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01 Jul 2021

Losing the right to forfeit – DON’T take the money!


The scenario

You’re the landlord of a good quality office block. The various floors of the block are let to several different tenants, and your relationship with the tenants is good.  You’re keen to maintain the quality of the block by ensuring that all of the occupants are of good quality, so, in the usual way, tenants aren’t allowed to assign or sublet without your consent.

Illegal sub-let?

It comes to your attention that one of your tenants has sublet to an unsuitable occupier, without your permission.  The tenant had been in arrears and has just sent you a substantial sum to cover the arrears.  Cash flow is tight, so you’re keen to take the rent if you can, but you remember that taking rent can mean that you lose the right to forfeit, so what can you do?

Waiving the right to forfeit

You’re right to be concerned. 

A lot will depend on the detail.  You will lose (or, as lawyers like to call it, “waive”) the right to forfeit if you know about a breach and do something which indicates that the lease still exists.  One way that you can show that the lease still exists is to demand or accept rent.


So, what can you do here?

The first thing to do to enable you to decide what rents you can keep is to establish the chronology.

Here, let’s assume that the rent is payable monthly in advance, there are no grace periods and several months’ rent is due but unpaid.  Let’s also assume that the chronology is:

  • 1 January: rent due – unpaid
  • 1 February: rent due – unpaid
  • 15 February: illegal sublet – no landlord knowledge
  • 1 March: rent due – unpaid
  • 15 March: landlord aware of the illegal sublet
  • 1 April: rent due - unpaid
  • 15 April – all back rent tendered by tenant

What rents, if any, can you accept?

Let’s start with the easiest ones.

January rent

This is relatively simple.  You can accept the January rent.  It became due before the breach.

April rent

The position with the April rent is also pretty straightforward.

You can’t accept the April rent.  If you accept it then you acknowledge that the lease continued to exist after both the breach itself and your awareness of the breach.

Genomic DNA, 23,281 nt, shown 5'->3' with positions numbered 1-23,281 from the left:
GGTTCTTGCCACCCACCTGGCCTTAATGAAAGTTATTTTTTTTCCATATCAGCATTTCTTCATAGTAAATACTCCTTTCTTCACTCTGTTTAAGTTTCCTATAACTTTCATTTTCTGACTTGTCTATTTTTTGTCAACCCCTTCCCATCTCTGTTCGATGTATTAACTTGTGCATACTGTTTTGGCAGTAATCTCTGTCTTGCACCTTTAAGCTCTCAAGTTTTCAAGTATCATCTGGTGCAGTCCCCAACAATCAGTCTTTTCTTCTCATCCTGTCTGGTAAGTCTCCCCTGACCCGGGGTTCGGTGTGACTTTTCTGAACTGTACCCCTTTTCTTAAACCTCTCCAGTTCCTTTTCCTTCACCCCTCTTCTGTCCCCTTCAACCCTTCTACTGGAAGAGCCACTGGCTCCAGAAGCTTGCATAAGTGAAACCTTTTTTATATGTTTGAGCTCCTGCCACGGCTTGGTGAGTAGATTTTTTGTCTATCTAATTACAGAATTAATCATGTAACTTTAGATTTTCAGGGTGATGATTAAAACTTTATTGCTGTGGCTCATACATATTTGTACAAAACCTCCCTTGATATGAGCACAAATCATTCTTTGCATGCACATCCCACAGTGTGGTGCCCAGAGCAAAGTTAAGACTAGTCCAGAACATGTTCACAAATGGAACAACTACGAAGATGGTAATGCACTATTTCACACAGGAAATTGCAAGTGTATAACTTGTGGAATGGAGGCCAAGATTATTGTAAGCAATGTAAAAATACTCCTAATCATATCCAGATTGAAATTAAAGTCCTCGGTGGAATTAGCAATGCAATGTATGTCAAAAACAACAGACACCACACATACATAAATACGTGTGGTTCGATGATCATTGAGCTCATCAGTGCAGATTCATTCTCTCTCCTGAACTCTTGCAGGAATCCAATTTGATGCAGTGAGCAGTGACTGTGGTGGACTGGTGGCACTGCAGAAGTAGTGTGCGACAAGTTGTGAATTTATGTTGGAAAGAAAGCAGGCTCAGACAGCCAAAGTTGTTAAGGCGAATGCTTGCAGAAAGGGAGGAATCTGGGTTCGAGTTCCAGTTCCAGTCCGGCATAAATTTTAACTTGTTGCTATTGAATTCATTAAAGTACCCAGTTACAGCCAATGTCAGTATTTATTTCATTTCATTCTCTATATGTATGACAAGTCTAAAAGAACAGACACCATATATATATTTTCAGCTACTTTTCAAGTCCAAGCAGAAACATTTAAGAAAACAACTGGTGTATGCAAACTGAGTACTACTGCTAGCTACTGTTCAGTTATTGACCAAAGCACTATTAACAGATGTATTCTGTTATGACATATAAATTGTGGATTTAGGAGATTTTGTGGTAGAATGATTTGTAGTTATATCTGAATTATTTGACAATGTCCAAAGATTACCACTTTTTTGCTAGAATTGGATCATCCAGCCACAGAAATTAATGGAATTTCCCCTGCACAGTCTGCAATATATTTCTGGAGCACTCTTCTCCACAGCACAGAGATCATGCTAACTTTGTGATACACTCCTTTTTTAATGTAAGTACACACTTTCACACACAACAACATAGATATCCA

February rent

This is trickier.

You can in fact accept the rent because it became due before the breach.  That’s the case notwithstanding the fact that the breach occurred during February and that at the time you accept the rent you’re aware of the breach.  The point is that the right to forfeit only arose on 15 February and on 1 February the entire month's rent became due and became payable in full on that day whatever happened later on in the month.

March rent

This is the trickiest – and the position has only recently been clearly determined by the Court of Appeal in in Faiz v Burnley BC [2021] EWCA Civ 55.

The answer is that you cannot accept the March rent.  You may not have known about the breach at the time the rent became due, but you will still waive the right to forfeit if, now that you have knowledge of the breach, you accept rent which fell due after the date of the breach.  The key issue here is whether the breach occurred before or after the date the rent fell due, not the date that you became aware of the breach.

What about Covid?

Covid won’t have an impact in this case, because your ground for forfeiture is the illegal sublet.  The Coronavirus Act 2020 placed a number of restrictions on the right to forfeit leases for non-payment of rent, but the Coronavirus Act doesn’t prevent forfeiture for reasons other than the non-payment of rent.

The moral… DON’T take the money!

The moral is, once you become aware of a breach that gives rise to a right to forfeit, don’t demand or accept any rent which falls due after the date of a breach. 

But the bigger takeaway is that this is tricky area of law.  It’s very tempting to take money when it’s offered, but this is a classic case of ‘act in haste and repent at leisure’.  A lot will depend on the precise facts and circumstances and our expert team would be delighted to help you navigate around the potential traps.

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